Wow! What a year for running! Penguins, polar bears, walruses rejoice!! HOWEVER, if you don’t happen to be a penguin, polar bear, or walrus then 2019 has started out a tad bit on the chilly and snow-filled side . . . along with ice and (my favorite) crazy winds. You know it’s a crazy winter when wind chill is in the single digits and you're EXCITED for the “nice” weather. For us in Southwest Missouri, in addition to colder-than-usual temps it’s the black (invisible) ice that can be really fun.
Of course, what would make good meme material is when you’re trying to talk with your running buddies and you can’t form words with those numb things once known as lips . . . and who doesn’t love being desperate for a bathroom, finding a port-a-potty, and your butt is so numb you really can’t tell if you’re seated or hovering? Ah, yes, the joys of running in butt-numbing weather. : )
So, what’s the answer to getting miles in when the conditions are VERY less than ideal? Well, if indoors and a treadmill, elliptical, or some type of aerobic cross training isn’t an option, then maybe it’s time to think more creatively. For example, it may be boring, but many high school tracks are made of this rubberized black rubberized material and POTENTIALLY they could be one of the first surfaces to clear off and provide a clear running surface. Get permission from the school’s athletic director first and stick to the outer lanes, but this can be a good option, ESPECIALLY if the wind is howling (as typically there’s a grandstand that can block wind).
One of my favorite all-time running tricks in brutally cold weather is to run with the wind, whichever way it’s blowing and work out a ride home. 10-mile run, run 10 miles and have my wife or pick me up at a pre-determined time (or park a running buddy’s car at the finish area and drive back with my car and run to his). Today I ran and it was probably 18 or so, but the wind had flags blowing straight out . . . made the mistake of finishing into the wind (yeah, I was good and sweaty by the time and it was c-c-c-cold that last mile or so)! Which makes the point, if you’re not going to run with the wind all the way, start out against the wind and finish with it so you don’t have sweat freezing on you.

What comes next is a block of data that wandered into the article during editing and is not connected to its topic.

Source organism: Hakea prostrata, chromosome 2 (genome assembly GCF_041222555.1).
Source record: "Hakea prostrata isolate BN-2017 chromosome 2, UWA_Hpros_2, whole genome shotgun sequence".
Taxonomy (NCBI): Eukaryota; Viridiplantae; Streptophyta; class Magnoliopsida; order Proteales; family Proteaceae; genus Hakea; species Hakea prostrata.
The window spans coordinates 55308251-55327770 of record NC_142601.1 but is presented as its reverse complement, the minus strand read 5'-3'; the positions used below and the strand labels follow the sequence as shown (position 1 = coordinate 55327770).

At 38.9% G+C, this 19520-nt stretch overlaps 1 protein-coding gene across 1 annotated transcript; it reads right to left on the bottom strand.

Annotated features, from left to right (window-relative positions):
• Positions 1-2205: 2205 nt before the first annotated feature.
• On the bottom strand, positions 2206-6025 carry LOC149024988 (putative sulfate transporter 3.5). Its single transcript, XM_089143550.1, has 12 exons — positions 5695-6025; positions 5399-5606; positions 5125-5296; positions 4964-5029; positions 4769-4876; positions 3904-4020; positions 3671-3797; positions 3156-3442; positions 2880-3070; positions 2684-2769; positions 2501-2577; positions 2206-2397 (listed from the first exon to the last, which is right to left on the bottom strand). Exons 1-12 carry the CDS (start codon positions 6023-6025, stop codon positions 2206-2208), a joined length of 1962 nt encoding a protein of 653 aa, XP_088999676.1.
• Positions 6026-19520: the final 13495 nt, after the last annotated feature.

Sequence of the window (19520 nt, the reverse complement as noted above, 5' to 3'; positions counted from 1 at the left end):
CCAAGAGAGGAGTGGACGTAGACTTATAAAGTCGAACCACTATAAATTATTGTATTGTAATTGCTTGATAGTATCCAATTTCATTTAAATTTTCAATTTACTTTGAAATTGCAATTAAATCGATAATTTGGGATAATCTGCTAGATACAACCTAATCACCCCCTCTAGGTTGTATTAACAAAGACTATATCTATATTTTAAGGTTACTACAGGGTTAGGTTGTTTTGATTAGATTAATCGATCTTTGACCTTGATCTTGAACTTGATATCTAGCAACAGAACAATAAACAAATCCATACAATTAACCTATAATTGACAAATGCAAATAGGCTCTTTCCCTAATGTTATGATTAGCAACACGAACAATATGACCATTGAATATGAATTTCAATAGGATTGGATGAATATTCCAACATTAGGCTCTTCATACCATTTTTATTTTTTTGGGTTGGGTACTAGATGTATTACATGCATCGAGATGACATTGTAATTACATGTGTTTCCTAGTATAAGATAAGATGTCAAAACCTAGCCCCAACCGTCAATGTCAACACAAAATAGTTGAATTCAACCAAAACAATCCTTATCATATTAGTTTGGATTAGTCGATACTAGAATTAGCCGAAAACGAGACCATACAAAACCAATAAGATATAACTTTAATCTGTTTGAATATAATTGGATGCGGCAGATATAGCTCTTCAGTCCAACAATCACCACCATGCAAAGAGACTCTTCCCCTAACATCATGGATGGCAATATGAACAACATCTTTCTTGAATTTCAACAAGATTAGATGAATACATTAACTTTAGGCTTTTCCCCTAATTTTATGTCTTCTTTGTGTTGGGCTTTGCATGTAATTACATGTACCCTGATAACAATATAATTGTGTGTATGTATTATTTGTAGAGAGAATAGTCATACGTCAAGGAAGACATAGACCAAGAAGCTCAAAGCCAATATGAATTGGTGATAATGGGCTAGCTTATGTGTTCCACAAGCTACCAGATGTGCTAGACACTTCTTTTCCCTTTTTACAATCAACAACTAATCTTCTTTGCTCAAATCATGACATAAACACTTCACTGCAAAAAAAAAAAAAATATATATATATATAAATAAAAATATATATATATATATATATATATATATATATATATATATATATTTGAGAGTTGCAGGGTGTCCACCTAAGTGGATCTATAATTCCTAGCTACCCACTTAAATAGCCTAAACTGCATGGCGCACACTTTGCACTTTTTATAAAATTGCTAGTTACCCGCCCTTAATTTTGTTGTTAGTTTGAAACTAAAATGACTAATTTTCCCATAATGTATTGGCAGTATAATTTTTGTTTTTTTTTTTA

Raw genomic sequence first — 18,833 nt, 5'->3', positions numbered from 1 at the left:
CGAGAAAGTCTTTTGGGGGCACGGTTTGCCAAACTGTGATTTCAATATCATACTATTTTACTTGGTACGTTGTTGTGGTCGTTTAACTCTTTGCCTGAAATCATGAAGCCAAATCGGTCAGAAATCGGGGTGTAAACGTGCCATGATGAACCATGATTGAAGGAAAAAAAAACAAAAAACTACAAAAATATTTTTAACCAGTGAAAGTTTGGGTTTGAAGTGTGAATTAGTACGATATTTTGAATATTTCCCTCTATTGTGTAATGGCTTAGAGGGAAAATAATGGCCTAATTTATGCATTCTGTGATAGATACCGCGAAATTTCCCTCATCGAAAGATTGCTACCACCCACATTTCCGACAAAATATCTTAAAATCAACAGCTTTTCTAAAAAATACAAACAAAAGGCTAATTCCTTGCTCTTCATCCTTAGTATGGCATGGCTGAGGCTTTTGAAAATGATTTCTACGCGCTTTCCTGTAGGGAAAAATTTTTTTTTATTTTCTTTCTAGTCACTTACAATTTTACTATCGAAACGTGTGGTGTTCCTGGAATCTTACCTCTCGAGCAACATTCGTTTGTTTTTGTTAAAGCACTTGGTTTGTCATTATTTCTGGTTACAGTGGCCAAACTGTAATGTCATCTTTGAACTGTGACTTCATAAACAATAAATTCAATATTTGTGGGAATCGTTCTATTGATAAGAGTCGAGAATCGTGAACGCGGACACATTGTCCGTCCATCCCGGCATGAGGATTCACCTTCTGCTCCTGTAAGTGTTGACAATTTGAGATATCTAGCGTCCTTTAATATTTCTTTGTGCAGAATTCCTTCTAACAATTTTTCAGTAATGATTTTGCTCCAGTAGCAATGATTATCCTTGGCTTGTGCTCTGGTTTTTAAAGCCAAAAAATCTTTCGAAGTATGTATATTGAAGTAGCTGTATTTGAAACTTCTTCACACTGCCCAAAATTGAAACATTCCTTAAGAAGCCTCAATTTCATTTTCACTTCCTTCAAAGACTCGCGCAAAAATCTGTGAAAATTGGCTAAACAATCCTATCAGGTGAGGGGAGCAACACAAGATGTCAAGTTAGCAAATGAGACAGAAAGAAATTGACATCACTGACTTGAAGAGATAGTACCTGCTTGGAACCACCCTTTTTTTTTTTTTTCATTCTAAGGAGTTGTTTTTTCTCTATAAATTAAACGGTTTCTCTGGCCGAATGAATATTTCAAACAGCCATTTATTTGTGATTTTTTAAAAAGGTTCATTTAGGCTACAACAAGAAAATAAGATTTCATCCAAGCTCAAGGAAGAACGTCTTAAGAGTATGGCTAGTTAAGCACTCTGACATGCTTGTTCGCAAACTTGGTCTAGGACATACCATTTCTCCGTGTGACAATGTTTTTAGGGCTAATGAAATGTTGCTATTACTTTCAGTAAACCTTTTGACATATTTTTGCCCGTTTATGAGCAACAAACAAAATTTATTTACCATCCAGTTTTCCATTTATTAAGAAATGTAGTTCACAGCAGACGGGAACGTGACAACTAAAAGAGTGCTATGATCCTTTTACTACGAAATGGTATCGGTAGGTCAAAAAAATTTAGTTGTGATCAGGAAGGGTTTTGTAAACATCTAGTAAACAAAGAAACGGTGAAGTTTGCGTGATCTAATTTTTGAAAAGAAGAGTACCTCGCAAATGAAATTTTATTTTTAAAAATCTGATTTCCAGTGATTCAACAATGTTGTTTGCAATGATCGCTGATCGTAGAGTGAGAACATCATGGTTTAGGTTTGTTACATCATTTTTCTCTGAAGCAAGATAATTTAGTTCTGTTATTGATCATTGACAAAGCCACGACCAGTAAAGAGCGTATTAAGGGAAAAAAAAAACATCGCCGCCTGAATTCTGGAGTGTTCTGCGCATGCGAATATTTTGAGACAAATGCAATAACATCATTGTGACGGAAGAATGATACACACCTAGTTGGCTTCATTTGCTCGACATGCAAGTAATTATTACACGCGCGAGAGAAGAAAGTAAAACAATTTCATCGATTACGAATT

I’ve recently mentioned other cold-weather running tips in recent posts, like using hand lotion on your hands before you run and petroleum jelly on your feet along with a gator on your neck, but I would also advise a heavy-duty lip protectant, tight and wicking base layers, and use those handwarmers in mittens (instead of wearing gloves).
Of course, in winter conditions (snow and ice), it’s important to shorten your stride . . . guarding against slips and falls, not to mention pulled muscles. Hydrating is important as well, but as I’ve found, if you run WITH water, it tends to freeze up within a few miles (if you have a pull spout, it could freeze shut as well). If you can help it, don’t go inside of a building when running against the wind unless it’s a necessity to get warm, to get a drink, or to use the bathroom . . . when you go inside, within seconds you’ll break out into a sweat and that will freeze quickly when you go back out into the wind.
Finally, use common sense. Don’t take chances that are tied into pride. If you’re saying/thinking things like, “I never miss a run,” or “no weather is too cold to run in” it’s time to check the ego at the door. Anytime you run in bitterly cold weather, you should run with someone AND let someone know when you’re leaving, when you should be back, and what route you’re running. Why? Here’s a true story: This winter, while on his way to a run (headed to his car), a friend of mine slipped and fell on the ice and hit so hard he fractured his leg and hip. He also dislocated his shoulder. Yes. He landed as wrong as you could land! It was 8 degrees out before wind chill. He was alone. He couldn’t pull himself to the house or stand up, so he started yelling . . . fortunately his wife was a light sleeper (and he fell just outside their bedroom window), heard him, and found him — an ambulance was there in 10 minutes. Imagine if he had fallen on a sidewalk at 5 a.m. with snow piled up on either side . . . not a whole lot of people drive with their windows down in bitterly cold weather.
Yes, that’s an extreme story, but none of us ever walk out the door thinking we’re going to fall or run into the unexpected, but in extreme temperatures it doesn’t take much time to suddenly find yourself in a very dangerous situation. It’s an old saying, “It’s all fun and games until somebody gets hurt.” Well, when you don’t respect nature or think you’re somehow tougher than “she” is, it’s only a matter of time before mother nature will demand your respect and reveal who really is tougher. Always take precautions and if you’re going to make a mistake, make it on the safe side.
So, it may be hard, but you may have to step back from running (or greatly shorten runs), get into indoor exercise activities, or do something that’s likely a lot harder for you than running – spend your running time on strengthening your core and really get those abs burning and screaming and begging for mercy! : )
Have an awesome run (or ab workout : ) today!
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